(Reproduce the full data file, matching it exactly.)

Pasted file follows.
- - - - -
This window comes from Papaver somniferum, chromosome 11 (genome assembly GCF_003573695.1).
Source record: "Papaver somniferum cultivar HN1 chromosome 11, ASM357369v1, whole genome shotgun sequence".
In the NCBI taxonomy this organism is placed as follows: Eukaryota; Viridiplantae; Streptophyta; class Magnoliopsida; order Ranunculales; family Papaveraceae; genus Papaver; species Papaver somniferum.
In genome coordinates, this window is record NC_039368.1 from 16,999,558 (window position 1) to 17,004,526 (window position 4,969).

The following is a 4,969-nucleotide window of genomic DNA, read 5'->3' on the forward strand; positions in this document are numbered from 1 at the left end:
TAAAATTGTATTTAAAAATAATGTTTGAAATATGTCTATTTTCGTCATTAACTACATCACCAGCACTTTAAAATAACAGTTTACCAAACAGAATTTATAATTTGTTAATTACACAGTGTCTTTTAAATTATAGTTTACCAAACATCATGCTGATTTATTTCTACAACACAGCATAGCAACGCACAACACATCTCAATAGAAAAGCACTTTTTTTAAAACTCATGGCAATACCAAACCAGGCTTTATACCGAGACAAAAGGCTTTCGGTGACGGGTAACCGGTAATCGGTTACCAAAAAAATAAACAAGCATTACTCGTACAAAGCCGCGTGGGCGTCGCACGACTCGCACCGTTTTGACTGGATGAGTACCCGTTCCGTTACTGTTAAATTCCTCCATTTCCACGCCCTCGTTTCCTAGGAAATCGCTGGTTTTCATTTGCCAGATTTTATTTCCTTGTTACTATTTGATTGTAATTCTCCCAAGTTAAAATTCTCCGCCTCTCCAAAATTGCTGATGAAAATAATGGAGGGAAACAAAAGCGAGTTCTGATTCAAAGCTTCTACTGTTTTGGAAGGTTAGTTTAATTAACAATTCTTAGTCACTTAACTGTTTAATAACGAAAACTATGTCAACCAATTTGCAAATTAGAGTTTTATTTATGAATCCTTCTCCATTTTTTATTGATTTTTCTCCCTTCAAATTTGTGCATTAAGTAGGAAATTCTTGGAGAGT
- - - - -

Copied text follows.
This window comes from Papaver somniferum, chromosome 11 (genome assembly GCF_003573695.1).
Source record: "Papaver somniferum cultivar HN1 chromosome 11, ASM357369v1, whole genome shotgun sequence".
In the NCBI taxonomy this organism is placed as follows: Eukaryota; Viridiplantae; Streptophyta; class Magnoliopsida; order Ranunculales; family Papaveraceae; genus Papaver; species Papaver somniferum.
In genome coordinates, this window is record NC_039368.1 from 16,999,558 (window position 1) to 17,004,526 (window position 4,969).

The following is a 4,969-nucleotide window of genomic DNA, read 5'->3' on the forward strand; positions in this document are numbered from 1 at the left end:
TAAAATTGTATTTAAAAATAATGTTTGAAATATGTCTATTTTCGTCATTAACTACATCACCAGCACTTTAAAATAACAGTTTACCAAACAGAATTTATAATTTGTTAATTACACAGTGTCTTTTAAATTATAGTTTACCAAACATCATGCTGATTTATTTCTACAACACAGCATAGCAACGCACAACACATCTCAATAGAAAAGCACTTTTTTTAAAACTCATGGCAATACCAAACCAGGCTTTATACCGAGACAAAAGGCTTTCGGTGACGGGTAACCGGTAATCGGTTACCAAAAAAATAAACAAGCATTACTCGTACAAAGCCGCGTGGGCGTCGCACGACTCGCACCGTTTTGACTGGATGAGTACCCGTTCCGTTACTGTTAAATTCCTCCATTTCCACGCCCTCGTTTCCTAGGAAATCGCTGGTTTTCATTTGCCAGATTTTATTTCCTTGTTACTATTTGATTGTAATTCTCCCAAGTTAAAATTCTCCGCCTCTCCAAAATTGCTGATGAAAATAATGGAGGGAAACAAAAGCGAGTTCTGATTCAAAGCTTCTACTGTTTTGGAAGGTTAGTTTAATTAACAATTCTTAGTCACTTAACTGTTTAATAACGAAAACTATGTCAACCAATTTGCAAATTAGAGTTTTATTTATGAATCCTTCTCCATTTTTTATTGATTTTTCTCCCTTCAAATTTGTGCATTAAGTAGGAAATTCTTGGAGAGT